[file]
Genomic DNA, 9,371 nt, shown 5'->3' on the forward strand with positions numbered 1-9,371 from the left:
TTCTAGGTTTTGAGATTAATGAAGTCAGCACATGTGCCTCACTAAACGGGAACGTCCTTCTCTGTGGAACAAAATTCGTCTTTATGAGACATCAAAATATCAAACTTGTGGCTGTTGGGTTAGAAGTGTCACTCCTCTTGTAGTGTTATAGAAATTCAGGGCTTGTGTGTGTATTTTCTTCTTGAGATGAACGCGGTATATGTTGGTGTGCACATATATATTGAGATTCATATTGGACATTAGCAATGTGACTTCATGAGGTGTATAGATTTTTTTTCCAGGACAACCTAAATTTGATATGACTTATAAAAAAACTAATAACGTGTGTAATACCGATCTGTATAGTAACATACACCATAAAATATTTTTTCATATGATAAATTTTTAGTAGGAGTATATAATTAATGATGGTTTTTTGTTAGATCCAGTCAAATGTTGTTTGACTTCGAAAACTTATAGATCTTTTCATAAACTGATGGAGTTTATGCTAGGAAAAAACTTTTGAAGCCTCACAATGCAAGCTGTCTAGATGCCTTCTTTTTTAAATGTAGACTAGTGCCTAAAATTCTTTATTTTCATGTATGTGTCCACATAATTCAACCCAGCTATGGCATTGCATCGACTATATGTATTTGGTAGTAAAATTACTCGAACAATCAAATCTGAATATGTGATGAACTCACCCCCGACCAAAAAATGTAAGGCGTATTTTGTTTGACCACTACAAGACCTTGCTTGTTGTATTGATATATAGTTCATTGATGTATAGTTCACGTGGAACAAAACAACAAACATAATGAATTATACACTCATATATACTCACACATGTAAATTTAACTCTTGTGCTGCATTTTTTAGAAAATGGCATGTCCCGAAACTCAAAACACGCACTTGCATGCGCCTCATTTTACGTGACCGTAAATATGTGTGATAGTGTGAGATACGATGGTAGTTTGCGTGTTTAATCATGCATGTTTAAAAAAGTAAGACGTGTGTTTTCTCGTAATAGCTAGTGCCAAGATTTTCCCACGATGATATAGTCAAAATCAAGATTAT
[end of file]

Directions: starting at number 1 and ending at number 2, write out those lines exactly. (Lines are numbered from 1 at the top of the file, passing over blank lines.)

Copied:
Genomic DNA, 9,371 nt, shown 5'->3' on the forward strand with positions numbered 1-9,371 from the left:
TTCTAGGTTTTGAGATTAATGAAGTCAGCACATGTGCCTCACTAAACGGGAACGTCCTTCTCTGTGGAACAAAATTCGTCTTTATGAGACATCAAAATATCAAACTTGTGGCTGTTGGGTTAGAAGTGTCACTCCTCTTGTAGTGTTATAGAAATTCAGGGCTTGTGTGTGTATTTTCTTCTTGAGATGAACGCGGTATATGTTGGTGTGCACATATATATTGAGATTCATATTGGACATTAGCAATGTGACTTCATGAGGTGTATAGATTTTTTTTCCAGGACAACCTAAATTTGATATGACTTATAAAAAAACTAATAACGTGTGTAATACCGATCTGTATAGTAACATACACCATAAAATATTTTTTCATATGATAAATTTTTAGTAGGAGTATATAATTAATGATGGTTTTTTGTTAGATCCAGTCAAATGTTGTTTGACTTCGAAAACTTATAGATCTTTTCATAAACTGATGGAGTTTATGCTAGGAAAAAACTTTTGAAGCCTCACAATGCAAGCTGTCTAGATGCCTTCTTTTTTAAATGTAGACTAGTGCCTAAAATTCTTTATTTTCATGTATGTGTCCACATAATTCAACCCAGCTATGGCATTGCATCGACTATATGTATTTGGTAGTAAAATTACTCGAACAATCAAATCTGAATATGTGATGAACTCACCCCCGACCAAAAAATGTAAGGCGTATTTTGTTTGACCACTACAAGACCTTGCTTGTTGTATTGATATATAGTTCATTGATGTATAGTTCACGTGGAACAAAACAACAAACATAATGAATTATACACTCATATATACTCACACATGTAAATTTAACTCTTGTGCTGCATTTTTTAGAAAATGGCATGTCCCGAAACTCAAAACACGCACTTGCATGCGCCTCATTTTACGTGACCGTAAATATGTGTGATAGTGTGAGATACGATGGTAGTTTGCGTGTTTAATCATGCATGTTTAAAAAAGTAAGACGTGTGTTTTCTCGTAATAGCTAGTGCCAAGATTTTCCCACGATGATATAGTCAAAATCAAGATTAT